After Arindhum Ariyamalum and Pattiyal, Vishnuvardhan’s style of filmmaking went through a makeover, moving onto stylish thrillers which did not compromise on the substance. Today, there exists a section of the audience who still relish the flavour of those two films, thereby wishing that the director would come back someday with a film of that sort. UTV’s latest release Yatchan, does just that. Let’s stop the comparisons right here.
For starters, Yatchan is a short-story-turned-feature-film. From the pages of the prestigious Ananda Vikatan, writers Subha and Vishnuvardhan have bloated up this 2-odd hour entertainer which boasts of a dozen characters knitted together by events based on the chaos theory. Directors usually tend to slip a bit when the story flows through a lot of people, but Vishnuvardhan is quite clear on that front. Right from the start, he keeps the narration at control, offering no room for confusions to fly in. The contrasting colour tones maintained for both the lead characters presents the film through a new eye, with both entertainment and the plot being served on the same leaf. Though the story takes a while to start, it springs up towards the interval and takes a diversion from thereon.
In terms of script selection, Yatchan might be one of Arya’s best among his last five. His tanned facials and dishevelled hairdo easily remind you of his ‘Kutty’ looks at the early stages of his career. As he plays a die-hard fan of Thala Ajith in the film, it draws a ton of references (thankfully with good reasoning) to the actor with SJ Suryah’s cameo being the highlight. Kreshna on the other hand takes it by the horns, making use of the opportunity to bring out his talents. Gifted with a handful of good moments over the runtime, he comes to the party with a fair show. Kudos to both the female artists, as they add a lot of colour and zeal to the film. While Deepa Sannidhi (the fulcrum of the film) underplays her role with maturity, Swati sprays her energy and wittiness all over the screen. The responsibility of the laughs have been handed over to Thambi Ramaih in the first half and RJ Balaji in the second – both coming up with a countable amount of wisecracks. The weak links are definitely Adil Hussain as the forgettable villain, and Ponvannan who gets reduced to less than what he is capable of.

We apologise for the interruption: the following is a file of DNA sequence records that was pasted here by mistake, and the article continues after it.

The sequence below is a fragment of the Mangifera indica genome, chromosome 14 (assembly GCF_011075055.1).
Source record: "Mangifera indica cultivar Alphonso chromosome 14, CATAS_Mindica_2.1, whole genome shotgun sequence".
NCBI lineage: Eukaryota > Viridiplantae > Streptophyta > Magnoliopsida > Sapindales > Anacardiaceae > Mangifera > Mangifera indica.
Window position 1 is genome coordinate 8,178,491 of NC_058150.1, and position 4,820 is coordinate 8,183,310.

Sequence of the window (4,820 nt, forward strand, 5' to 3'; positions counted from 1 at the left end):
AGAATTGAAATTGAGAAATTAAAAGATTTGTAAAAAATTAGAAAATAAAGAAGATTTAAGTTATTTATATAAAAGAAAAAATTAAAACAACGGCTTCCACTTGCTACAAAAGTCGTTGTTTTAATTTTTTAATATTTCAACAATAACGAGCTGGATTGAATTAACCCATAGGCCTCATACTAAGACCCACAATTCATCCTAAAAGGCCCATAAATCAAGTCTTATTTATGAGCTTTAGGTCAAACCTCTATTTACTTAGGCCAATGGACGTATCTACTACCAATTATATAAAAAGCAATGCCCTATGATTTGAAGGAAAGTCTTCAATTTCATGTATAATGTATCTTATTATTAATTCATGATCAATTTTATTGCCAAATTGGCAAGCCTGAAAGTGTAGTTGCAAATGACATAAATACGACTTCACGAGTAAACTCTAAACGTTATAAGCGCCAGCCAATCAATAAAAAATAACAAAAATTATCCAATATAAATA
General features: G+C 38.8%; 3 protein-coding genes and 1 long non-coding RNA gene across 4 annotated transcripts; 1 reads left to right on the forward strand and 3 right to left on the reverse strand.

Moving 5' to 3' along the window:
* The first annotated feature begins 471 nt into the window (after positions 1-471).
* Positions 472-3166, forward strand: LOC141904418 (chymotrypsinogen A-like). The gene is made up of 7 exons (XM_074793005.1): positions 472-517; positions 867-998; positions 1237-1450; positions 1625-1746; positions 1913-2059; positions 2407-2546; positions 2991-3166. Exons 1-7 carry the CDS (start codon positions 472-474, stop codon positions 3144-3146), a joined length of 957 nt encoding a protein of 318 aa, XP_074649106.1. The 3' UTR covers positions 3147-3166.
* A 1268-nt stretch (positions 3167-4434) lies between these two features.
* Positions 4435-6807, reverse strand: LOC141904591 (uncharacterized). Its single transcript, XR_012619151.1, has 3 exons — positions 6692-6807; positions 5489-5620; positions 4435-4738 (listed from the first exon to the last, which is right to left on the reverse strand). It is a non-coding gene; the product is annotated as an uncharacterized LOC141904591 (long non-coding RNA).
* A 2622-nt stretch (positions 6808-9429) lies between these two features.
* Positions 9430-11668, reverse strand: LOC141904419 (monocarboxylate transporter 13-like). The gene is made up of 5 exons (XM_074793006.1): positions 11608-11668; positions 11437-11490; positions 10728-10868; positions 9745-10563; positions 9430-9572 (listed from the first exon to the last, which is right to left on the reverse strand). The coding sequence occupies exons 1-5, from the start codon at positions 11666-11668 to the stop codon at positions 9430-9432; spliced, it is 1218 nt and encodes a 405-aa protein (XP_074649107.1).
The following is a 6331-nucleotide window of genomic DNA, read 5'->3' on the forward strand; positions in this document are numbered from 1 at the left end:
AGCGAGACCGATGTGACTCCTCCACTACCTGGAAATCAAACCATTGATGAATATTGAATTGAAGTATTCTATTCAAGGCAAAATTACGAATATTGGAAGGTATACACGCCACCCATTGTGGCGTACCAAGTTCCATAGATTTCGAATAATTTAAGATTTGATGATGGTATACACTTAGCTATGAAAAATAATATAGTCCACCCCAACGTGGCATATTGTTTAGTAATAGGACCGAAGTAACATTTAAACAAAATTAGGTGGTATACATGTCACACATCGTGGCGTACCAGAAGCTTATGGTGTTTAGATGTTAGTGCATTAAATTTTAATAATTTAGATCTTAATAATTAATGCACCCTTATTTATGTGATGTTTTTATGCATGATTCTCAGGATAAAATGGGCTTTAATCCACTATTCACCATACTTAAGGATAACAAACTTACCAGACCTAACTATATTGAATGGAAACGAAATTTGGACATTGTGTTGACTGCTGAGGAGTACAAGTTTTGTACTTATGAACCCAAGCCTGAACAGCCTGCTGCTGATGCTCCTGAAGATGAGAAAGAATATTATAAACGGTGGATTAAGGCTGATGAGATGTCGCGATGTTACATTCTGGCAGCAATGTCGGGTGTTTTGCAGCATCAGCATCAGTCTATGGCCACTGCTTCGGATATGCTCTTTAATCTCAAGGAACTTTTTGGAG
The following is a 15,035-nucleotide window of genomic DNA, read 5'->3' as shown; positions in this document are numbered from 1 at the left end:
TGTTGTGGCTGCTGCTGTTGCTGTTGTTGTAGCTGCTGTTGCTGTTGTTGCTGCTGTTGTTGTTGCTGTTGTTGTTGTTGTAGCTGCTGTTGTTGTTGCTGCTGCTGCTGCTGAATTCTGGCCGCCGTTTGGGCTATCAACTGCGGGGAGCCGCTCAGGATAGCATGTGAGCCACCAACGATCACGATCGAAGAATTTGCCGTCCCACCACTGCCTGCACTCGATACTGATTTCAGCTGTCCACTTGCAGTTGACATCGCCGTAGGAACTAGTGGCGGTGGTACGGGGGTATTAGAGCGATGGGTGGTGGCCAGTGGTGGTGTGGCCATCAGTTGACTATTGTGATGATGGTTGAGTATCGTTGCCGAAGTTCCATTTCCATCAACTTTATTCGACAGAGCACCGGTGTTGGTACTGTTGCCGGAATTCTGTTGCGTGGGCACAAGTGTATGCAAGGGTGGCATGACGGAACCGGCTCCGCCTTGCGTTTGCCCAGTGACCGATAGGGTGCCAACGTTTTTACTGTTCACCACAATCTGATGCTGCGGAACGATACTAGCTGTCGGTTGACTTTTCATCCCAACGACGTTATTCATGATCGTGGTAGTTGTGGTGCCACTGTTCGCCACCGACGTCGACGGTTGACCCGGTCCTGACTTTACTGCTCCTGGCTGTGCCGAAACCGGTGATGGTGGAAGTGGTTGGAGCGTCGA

Yuvan Shankar Raja does a great job on the music with some memorable tunes and likable background cues. Om Prakash’s visuals do the trick with a special mention to the colouring and the interval block. Technically, the film sits on a tower.
Yet, Yatchan doesn’t convince you completely. One of the first things that will pop up in your head is the weight that the script possesses. At some places in the film, the screenplay feels stretched in the process of turning creative ideas into narrative ideas. It also suffers from the intertwining of an appreciable scene followed by a squirmy snippet. You cannot help but ask for more excitement and grip in the proceedings.
At the end of it all, Yatchan works as time-pass material. Traversing in a non-serious route, the film flows through a huge cast, providing some fun on the way. Take it at the surface, and this might quench your thirst.
Verdict: Jolly good fun.
2.75 / 5